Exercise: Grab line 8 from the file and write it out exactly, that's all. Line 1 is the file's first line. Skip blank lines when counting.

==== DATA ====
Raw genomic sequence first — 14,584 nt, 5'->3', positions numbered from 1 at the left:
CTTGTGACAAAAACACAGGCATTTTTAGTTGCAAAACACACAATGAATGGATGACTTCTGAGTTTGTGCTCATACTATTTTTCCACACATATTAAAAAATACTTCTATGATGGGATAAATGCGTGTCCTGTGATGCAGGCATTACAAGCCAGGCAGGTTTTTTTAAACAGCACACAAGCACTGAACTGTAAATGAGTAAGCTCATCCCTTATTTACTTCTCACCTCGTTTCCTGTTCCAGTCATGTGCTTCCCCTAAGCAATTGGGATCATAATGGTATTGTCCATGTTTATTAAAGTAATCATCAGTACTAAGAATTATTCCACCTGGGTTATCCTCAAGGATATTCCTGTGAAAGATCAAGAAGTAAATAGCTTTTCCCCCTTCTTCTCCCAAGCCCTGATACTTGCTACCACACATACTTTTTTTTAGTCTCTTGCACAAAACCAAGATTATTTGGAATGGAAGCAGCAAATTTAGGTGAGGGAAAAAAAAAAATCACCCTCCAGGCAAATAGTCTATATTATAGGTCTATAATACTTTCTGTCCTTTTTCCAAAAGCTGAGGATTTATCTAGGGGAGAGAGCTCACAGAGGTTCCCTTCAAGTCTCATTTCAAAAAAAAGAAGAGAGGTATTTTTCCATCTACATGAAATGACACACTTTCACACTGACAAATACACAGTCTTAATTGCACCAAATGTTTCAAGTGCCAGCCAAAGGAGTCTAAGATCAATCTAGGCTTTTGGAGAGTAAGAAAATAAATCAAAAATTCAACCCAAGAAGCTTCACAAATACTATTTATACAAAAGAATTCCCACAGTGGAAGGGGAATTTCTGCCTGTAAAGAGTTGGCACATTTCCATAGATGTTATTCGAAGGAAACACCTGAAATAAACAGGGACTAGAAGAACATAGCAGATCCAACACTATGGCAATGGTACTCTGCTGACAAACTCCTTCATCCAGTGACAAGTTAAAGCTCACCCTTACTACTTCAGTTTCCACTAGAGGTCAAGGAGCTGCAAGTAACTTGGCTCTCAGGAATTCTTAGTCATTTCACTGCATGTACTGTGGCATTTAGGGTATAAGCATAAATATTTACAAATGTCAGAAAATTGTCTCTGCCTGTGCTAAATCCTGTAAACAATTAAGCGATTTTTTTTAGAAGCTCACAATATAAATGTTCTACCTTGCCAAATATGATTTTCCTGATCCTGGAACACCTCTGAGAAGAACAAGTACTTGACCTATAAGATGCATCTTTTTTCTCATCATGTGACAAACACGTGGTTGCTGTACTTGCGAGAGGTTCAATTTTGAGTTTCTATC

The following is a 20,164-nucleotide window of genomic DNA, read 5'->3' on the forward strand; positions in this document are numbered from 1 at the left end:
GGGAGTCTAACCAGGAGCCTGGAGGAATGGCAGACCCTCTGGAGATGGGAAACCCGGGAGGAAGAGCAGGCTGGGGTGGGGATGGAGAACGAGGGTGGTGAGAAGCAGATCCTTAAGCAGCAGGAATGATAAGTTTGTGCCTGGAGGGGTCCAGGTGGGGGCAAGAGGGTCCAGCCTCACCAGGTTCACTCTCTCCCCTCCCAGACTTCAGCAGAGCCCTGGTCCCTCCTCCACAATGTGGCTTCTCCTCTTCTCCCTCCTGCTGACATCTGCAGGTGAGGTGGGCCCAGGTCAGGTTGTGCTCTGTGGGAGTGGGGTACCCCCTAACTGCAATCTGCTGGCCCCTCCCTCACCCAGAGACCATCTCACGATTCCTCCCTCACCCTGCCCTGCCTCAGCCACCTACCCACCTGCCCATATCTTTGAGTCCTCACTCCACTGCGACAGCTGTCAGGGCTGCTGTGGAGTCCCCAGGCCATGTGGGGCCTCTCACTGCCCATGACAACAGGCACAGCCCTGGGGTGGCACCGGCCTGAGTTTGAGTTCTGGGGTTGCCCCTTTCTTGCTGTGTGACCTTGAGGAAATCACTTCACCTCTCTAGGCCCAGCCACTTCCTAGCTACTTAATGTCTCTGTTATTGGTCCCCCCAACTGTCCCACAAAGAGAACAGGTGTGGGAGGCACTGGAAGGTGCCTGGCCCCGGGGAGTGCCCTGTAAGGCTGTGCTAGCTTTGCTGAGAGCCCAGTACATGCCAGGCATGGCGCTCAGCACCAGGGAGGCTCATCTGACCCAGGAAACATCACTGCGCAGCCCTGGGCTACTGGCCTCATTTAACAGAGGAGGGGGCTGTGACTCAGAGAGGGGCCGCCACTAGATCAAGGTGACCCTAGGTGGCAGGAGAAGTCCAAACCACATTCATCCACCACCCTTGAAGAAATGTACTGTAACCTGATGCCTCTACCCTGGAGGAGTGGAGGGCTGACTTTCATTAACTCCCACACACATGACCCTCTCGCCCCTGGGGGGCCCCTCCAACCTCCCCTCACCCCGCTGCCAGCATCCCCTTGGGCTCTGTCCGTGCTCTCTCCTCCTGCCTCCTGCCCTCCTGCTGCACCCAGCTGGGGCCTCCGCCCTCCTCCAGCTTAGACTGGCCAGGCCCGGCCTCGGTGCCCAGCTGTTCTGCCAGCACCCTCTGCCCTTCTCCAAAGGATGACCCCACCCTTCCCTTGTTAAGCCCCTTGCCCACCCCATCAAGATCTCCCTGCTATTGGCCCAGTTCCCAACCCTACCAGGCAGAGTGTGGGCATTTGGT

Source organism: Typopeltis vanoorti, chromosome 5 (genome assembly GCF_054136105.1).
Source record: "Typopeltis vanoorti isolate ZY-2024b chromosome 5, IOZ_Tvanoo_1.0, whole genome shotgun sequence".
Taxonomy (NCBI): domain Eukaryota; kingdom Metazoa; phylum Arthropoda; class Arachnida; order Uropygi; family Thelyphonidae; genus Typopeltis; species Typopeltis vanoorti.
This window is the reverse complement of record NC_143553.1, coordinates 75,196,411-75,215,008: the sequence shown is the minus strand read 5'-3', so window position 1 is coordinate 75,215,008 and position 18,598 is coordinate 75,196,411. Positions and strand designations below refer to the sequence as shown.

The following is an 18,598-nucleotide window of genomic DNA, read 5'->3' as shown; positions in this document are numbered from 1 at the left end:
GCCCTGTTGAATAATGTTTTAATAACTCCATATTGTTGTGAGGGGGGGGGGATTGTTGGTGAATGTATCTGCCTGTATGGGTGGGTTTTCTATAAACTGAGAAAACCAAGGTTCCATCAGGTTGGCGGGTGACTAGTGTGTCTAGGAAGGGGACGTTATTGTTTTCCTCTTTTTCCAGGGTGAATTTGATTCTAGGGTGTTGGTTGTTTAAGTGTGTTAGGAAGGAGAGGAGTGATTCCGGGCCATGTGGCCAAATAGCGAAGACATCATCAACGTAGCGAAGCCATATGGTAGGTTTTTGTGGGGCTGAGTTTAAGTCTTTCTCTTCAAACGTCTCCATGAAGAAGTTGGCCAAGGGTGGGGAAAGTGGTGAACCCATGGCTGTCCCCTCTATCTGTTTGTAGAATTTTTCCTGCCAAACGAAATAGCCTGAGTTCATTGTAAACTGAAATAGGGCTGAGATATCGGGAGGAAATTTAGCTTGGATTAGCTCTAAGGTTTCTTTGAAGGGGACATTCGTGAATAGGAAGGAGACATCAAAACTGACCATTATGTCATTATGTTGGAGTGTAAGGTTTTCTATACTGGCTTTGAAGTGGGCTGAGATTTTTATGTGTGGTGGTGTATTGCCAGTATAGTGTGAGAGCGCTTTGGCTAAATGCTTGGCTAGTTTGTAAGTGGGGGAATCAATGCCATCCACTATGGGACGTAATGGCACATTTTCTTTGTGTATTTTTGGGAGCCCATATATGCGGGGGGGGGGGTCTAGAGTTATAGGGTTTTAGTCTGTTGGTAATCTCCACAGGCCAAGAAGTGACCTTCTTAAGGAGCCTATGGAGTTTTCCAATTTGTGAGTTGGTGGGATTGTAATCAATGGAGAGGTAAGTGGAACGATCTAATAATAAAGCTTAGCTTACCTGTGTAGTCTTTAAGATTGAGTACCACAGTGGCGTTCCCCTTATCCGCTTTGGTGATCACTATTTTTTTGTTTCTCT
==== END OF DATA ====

This window is the reverse complement of record NC_143553.1, coordinates 75,196,411-75,215,008: the sequence shown is the minus strand read 5'-3', so window position 1 is coordinate 75,215,008 and position 18,598 is coordinate 75,196,411. Positions and strand designations below refer to the sequence as shown.